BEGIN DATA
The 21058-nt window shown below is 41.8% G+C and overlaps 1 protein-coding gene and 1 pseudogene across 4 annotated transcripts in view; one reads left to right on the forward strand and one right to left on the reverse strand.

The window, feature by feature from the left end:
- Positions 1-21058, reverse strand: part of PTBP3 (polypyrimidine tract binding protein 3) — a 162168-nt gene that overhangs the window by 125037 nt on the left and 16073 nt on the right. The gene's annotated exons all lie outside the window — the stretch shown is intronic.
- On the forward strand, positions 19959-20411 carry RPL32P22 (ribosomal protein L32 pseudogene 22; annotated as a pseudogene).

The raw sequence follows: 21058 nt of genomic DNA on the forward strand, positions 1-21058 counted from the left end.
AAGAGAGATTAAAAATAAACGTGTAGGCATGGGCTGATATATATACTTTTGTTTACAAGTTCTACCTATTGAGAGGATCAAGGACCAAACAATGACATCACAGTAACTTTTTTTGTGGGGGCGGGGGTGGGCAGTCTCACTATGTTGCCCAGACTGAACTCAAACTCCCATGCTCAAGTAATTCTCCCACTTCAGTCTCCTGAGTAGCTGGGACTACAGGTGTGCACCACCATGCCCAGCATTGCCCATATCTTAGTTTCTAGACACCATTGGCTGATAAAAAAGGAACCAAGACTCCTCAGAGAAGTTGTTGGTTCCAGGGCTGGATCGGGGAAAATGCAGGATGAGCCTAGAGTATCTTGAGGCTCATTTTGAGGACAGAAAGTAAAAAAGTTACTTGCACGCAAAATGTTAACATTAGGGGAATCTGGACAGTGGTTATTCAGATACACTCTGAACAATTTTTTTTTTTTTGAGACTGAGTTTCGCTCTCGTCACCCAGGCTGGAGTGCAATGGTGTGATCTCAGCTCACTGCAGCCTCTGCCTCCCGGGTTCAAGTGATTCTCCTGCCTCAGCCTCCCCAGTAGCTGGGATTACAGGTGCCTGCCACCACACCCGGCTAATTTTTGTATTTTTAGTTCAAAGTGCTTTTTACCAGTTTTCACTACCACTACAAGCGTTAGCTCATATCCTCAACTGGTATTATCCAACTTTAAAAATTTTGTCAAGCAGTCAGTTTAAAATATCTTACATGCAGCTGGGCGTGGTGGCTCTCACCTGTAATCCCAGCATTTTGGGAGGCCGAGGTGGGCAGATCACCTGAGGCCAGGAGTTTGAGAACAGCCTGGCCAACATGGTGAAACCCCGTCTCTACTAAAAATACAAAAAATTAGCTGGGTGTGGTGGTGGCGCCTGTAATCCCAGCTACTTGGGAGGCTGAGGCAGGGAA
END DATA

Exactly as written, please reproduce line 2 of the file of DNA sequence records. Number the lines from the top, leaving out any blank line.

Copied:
The window, feature by feature from the left end: